For example, it was right before the earthquake, when I was thinking about taking a picture of the petri dish containing “death ash (radioactive fallout)” that I borrowed from Daigo Fukuryu Maru, the ground shook. I waited to take the picture until the shaking was over, but didn’t think much about it because I had no idea at the time that Fukushima would end up the way it did. When I later saw the images of explosions at the nuclear power plant, it was a great shock to me, even though the events were purely coincidental. Since I believed that pictures are taken after the fact, this was a unique experience where the time caught up to the picture.
Influencing the “future” with pictures.
―― In the new series, “Tomorrow’s History,” you chose teenagers in Hiroshima and Minamisoma as your subjects.
While the nuclear power plant accident happened to occur in Fukushima, it could easily happen tomorrow in Ikata or Hamaoka. No one can know for sure. We just know that the risk of it happening is extremely high. The world we live in now is in between “before” and “after” an incident. I feel very limited by the fact that while I can take a picture after an incident, I cannot take a picture of the future. Photographers can only observe, but if we don’t do more things to influence the future, same thing that happened in Fukushima will just happen again elsewhere. When I decided to take pictures of things for the future, I thought it had to be young people.
Additionally, with the lowering of the voting age to 18 last year, I was looking into how the youngest generation voted. Compared to other generations, it has the greatest proportion of people voting for the Liberal Democratic Party and Komeito, and female voters outnumbered male voters by over 10%. I found this interesting, even odd actually, that they were completely different from other generations, and I decided to read up on it. I could not, however, come to a clear understanding of the phenomenon. Rather than characterizing it as a phenomenon, I thought I would actually meet the people in this generation, and ask what they are thinking.
―― How were they gathered?
Initially, I had the gallerists from “Interchange 611” in Hiroshima get 2-3 people. Inevitably, however, I only got good students. I wanted to shoot a variety of people, so I started asking people on the street, or went to live music venues.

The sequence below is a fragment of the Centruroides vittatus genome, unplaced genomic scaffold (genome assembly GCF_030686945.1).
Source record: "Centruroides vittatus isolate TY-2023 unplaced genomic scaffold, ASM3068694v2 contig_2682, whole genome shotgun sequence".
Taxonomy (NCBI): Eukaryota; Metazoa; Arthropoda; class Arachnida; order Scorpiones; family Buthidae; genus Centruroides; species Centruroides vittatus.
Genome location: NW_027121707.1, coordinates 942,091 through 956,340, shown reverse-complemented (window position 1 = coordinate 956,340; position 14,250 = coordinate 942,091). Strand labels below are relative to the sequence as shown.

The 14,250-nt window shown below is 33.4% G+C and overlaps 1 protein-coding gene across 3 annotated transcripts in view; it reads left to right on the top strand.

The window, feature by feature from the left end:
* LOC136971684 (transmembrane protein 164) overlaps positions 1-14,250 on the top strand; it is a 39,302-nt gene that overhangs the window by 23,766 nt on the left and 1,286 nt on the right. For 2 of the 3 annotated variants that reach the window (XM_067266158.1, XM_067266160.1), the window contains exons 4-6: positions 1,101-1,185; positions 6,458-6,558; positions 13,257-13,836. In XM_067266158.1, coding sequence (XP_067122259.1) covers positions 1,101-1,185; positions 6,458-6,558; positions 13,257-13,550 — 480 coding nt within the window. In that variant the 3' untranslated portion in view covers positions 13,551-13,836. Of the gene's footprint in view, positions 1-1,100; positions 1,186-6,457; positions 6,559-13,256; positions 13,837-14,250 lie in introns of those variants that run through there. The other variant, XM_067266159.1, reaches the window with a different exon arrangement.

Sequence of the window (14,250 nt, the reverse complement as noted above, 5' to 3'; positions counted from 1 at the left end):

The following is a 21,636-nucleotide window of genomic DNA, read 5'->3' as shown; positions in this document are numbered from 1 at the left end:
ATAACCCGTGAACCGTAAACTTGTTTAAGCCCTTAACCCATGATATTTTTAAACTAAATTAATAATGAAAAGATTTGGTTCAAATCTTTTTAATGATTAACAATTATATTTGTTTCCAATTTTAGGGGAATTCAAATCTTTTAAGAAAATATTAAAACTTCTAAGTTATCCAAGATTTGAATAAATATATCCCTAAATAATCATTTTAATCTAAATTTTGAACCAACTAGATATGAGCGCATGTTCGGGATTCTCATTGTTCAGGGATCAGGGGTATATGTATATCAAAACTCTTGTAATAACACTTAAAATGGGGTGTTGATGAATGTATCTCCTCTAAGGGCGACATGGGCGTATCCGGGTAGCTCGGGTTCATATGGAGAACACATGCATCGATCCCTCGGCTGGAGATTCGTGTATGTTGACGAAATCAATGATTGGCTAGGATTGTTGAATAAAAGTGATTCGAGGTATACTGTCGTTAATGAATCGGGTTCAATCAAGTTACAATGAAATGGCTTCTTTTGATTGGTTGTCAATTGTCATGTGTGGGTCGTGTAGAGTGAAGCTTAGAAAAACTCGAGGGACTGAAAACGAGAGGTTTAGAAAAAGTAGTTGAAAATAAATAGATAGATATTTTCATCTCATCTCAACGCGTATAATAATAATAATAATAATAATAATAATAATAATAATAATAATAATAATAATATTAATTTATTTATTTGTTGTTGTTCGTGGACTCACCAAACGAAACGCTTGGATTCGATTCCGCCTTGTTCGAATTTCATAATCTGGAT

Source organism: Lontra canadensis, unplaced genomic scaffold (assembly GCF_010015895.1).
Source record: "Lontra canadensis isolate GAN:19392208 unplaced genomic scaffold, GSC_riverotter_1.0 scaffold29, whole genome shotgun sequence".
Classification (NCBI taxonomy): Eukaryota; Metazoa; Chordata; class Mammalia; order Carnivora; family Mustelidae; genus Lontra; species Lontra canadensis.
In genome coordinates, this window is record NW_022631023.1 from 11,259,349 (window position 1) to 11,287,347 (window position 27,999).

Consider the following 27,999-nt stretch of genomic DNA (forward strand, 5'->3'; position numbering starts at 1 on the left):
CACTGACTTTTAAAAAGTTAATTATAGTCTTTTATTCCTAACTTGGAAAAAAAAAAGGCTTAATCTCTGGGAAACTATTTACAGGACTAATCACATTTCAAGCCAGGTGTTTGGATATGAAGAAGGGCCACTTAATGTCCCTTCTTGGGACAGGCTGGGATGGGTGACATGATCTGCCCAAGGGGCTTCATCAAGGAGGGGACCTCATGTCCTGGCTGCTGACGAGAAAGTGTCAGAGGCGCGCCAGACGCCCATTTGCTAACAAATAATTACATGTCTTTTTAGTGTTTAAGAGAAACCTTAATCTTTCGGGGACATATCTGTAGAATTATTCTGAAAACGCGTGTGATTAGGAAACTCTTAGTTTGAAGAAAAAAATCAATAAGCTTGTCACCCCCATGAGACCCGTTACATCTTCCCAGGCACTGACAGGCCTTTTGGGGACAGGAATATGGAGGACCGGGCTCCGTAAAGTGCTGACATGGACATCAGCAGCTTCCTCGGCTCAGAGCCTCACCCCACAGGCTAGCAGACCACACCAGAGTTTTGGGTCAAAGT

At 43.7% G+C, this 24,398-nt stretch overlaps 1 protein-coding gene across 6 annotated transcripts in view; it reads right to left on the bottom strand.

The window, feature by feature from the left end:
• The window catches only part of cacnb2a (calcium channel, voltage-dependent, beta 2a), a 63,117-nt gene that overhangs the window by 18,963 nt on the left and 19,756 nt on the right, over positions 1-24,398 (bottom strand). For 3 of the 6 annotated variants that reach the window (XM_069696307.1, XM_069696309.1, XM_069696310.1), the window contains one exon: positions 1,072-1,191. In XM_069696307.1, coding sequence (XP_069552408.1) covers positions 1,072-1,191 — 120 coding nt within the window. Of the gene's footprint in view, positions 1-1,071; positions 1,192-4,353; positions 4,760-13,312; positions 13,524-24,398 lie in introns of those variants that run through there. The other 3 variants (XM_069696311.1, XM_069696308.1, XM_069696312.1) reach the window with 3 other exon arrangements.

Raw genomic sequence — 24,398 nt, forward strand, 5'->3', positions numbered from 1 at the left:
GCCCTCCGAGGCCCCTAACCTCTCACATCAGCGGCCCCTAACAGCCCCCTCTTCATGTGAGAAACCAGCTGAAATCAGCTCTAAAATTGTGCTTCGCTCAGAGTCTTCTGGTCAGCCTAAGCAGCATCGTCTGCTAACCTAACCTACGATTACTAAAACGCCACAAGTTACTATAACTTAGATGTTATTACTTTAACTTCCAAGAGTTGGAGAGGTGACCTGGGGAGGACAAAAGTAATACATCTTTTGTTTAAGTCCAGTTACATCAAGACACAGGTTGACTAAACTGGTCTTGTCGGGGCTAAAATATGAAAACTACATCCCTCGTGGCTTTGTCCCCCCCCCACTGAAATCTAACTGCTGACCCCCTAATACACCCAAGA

―― The audio from the interviews are also playing, right?
Prior to the shoot, they were interviewed for 1-1.5 hours. Many of them were very nervous at first, which made me wonder why, but I eventually realized that they are not used to doing what they want on their own, because they normally just spend time either at home or school. I’m in my late 30’s, but in the presence of an adult, or someone of higher status, I tend to act maturely. I didn’t want the interviews to be like that, but rather than speaking to them at their level, I spoke deliberately and politely, and made sure I didn’t express my own opinion. This worked pretty well.
After speaking for 30 minutes or so, their facial expressions changed. I did the photo shoot after that. I asked them to close their eyes, and open them when they are calm. I took the picture right when they opened them. Most of them look serious, but I think they still look differently than how they normally look when they are talking to adults.
―― It must have been a valuable experience for the young people as well. Did you get reactions from them after the shoot?
After the shoot, they started coming to the studio, just to visit. I was not expecting this at all. They don’t really do anything; they just chat among friends in the corner. Gradually, more people started coming, and I would take pictures of new comers. In Minamisoma, however, this didn’t happen as often because it was during the busiest time of the school year, and people were being dropped off at the studio by their parents. It was prominent in Hiroshima.
They would come to me looking very desperate, but this kind of place doesn’t really exist in this world. Though I didn’t hear this directly, I felt like I got a sense of the current state of Japan through this experience.